Changing Hats: Graham Kay, Xtrasonic Recordings

Making the most of lockdown, Frank Turner and the Sleeping Souls FOH Engineer, Graham Kay of Xtrasonic Media transforms an old truck into a fully-functional, broadcast-quality OB truck, ideal for livestreaming, mobile studio recording and broadcast applications.

“I think it’s more than 20 years old,” joked Kay, as he described how he purchased the vehicle several years ago, after it was sitting dormant in a field. “The setup in the van is really quite basic for both the audio and video, but this means it can be used for acts who might not have huge budgets.”

Throughout lockdown, Kay has used the van as both a recording studio in his hometown of Durham as well as a livestreaming control hub in collaboration with the team at Vans for Bands who have converted a work shed into temporary performance space. Kay admitted that having to think in both audio and video spheres when using the OB truck for livestreams has been a challenging experience.

“I’m a touring FOH Engineer first and foremost,” he stated, laughing how prior to putting together the van, he didn’t even know what an f-stop was on a camera. However, the ergonomic setup meant he could have both the audio console and video switcher right in front of him, with an extra pair of hands to balance light, if required.

Graham Kay.

The multipurpose OB Truck was built as a reasonably low-cost solution for content acquisition, allowing grassroots artists to use the space and make money at the end of it.“Over the past two years, I’ve been doing a lot of work with an indie label,” he explained. “Quite often they’ll do a stage takeover of a festival; we’ll come down in the truck with eight or nine bands on the stage, so we’ll multitrack, record, do a live truck video, which gives the label hours of content at a relatively low cost.”

On an average show day, Kay will embark on the journey from Durham, typically spending an entire day setting up with minimal personnel considering COVID-19 restrictions and tight budgets. “I come a day or two in advance, slowly setting up my workspace alone. After the job, I take it back home,” he explained, sharing news of an upcoming project with Leopard Rays. “I’ve got a few projects back home with the truck, recording for a few bands – technically using the truck as a recording control room, so you pull up somewhere, run the cables in and start tracking.”

For the audio side of the OB truck, Kay was quick to complement his trusty Behringer X32. “It’s certainly an older desk and although it would be nice to have a newer model, it has the advantage of having integration into a DAW. This has been invaluable, otherwise I would have had to bring in another control surface.”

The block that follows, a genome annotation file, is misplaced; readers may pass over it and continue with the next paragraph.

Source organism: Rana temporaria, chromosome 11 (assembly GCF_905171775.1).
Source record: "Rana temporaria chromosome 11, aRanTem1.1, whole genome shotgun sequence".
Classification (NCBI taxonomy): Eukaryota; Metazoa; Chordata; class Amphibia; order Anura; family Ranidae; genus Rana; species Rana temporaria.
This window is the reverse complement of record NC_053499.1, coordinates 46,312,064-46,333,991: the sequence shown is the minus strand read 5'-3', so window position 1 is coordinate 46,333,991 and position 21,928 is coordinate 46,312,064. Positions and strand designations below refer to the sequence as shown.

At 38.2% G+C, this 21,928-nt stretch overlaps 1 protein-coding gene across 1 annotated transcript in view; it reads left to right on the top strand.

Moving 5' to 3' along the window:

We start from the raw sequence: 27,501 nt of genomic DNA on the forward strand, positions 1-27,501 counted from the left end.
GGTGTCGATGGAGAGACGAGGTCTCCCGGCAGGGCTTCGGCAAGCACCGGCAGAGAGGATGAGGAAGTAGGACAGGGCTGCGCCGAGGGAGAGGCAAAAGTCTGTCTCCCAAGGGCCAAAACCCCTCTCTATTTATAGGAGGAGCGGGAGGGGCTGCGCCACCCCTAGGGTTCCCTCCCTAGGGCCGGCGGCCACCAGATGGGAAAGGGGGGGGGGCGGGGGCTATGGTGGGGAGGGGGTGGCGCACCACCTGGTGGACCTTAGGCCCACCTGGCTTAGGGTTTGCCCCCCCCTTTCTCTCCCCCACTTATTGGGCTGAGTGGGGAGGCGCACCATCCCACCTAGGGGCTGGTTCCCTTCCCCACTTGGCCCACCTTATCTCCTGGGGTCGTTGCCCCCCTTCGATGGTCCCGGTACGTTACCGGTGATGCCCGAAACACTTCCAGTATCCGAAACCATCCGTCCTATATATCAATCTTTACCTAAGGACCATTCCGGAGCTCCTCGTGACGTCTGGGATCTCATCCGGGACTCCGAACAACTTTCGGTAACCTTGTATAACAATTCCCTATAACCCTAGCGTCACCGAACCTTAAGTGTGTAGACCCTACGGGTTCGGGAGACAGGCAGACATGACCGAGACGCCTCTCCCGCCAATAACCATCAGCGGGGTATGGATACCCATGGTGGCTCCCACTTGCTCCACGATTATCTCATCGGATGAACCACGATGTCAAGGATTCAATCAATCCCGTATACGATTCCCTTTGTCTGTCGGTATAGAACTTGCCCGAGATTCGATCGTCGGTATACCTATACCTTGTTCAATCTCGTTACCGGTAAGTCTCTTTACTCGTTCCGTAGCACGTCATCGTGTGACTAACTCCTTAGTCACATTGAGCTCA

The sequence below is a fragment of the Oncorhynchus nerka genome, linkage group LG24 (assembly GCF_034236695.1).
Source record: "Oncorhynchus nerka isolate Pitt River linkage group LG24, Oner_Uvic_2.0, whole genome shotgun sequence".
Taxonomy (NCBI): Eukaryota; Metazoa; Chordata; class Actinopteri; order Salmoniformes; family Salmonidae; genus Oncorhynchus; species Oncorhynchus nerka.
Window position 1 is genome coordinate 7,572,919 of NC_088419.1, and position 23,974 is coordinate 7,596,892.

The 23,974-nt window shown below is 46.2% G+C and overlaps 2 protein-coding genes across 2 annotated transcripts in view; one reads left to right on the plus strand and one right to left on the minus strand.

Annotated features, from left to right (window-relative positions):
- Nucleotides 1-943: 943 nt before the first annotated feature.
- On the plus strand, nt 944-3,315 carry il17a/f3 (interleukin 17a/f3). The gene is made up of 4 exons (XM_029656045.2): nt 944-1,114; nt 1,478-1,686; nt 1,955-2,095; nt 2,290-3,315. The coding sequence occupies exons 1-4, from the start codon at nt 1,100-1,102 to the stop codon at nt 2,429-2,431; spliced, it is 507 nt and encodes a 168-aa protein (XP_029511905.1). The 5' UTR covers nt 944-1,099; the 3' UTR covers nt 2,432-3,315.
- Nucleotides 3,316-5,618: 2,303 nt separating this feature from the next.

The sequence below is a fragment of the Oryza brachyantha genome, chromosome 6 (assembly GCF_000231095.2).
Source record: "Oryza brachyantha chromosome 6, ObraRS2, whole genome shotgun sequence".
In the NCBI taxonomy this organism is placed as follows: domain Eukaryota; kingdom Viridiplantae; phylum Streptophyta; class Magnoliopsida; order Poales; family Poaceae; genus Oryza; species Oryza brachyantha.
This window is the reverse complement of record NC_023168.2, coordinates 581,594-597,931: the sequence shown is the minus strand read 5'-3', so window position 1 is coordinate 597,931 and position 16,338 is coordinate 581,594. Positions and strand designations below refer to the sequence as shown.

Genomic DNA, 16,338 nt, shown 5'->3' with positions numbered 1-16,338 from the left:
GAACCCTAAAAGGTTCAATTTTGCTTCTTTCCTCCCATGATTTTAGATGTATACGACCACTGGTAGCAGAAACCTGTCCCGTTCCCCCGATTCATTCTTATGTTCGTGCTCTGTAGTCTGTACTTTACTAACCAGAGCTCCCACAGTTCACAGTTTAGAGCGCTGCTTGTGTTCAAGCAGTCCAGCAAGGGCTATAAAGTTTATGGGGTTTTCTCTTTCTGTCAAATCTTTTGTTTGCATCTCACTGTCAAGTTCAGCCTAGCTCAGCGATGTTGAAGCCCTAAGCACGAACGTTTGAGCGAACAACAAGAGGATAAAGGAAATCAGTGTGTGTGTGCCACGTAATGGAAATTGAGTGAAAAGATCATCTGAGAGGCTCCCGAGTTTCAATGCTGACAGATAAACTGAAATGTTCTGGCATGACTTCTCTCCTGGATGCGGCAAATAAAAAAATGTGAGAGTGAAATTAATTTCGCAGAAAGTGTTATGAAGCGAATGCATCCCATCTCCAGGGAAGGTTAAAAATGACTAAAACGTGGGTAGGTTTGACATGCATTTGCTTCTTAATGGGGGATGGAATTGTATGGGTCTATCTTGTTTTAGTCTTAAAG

The desk is limited to 32 channels – although there is a workaround to boost it to 48 – but for the acts that both Kay and VFB are looking at, that is a high enough channel count. “I run a rack with 48 channels of iso mic splitters in front of my digital stage rac so the truck is electrically isolated from the venue or location sound system, resulting in no hums or buzzes.”

And when it works, it works well. “I don’t really know anyone who has got a set up like this,” Kay acknowledged. “The biggest thing the truck gives you is a space to use as the control room, which is beautifully designed acoustically and with the door shut, it’s pretty well soundproofed.”

The OB truck cameras comprise Sony PMW-EX1s, along with a Marshall CV502 units. Everything runs on Canford’s SDV range of HD-SDI cables from to a stage box where an eight channel SDI re-clocking unit boosts the video signals before firing them down an SDI multicore to the truck and to a Canford Musa video patch bay into a Blackmagic Design ATEM video switcher, featuring a bespoke control surface made by a small Danish firm called Skaarhoj. “It’s brilliant because it’s so compact, it can sit in front of the X32 so I’ve got both consoles in front of me,” Kay enthused. “The surface also gives me tactile buttons to do the switching in front of me, fader bar for transitions and trigger macros for opening and closing credits.”

While livestreaming seems to be the way of artists connecting with their audience in lockdown until the industry can “get back to normal”, Kay hoped that people will realise how “valuable” livestreaming is and begin to take it forward in the future. Interest in the truck has also now expanded beyond the realms of live music. “I’ve been hired to livestream a Remembrance Day service for a local council,” he concluded. “I’m also in discussions to livestream a Christmas lights switch-on along with other Christmas events for the same clients.”

This article originally appeared in issue #255 of TPi, which you can read here.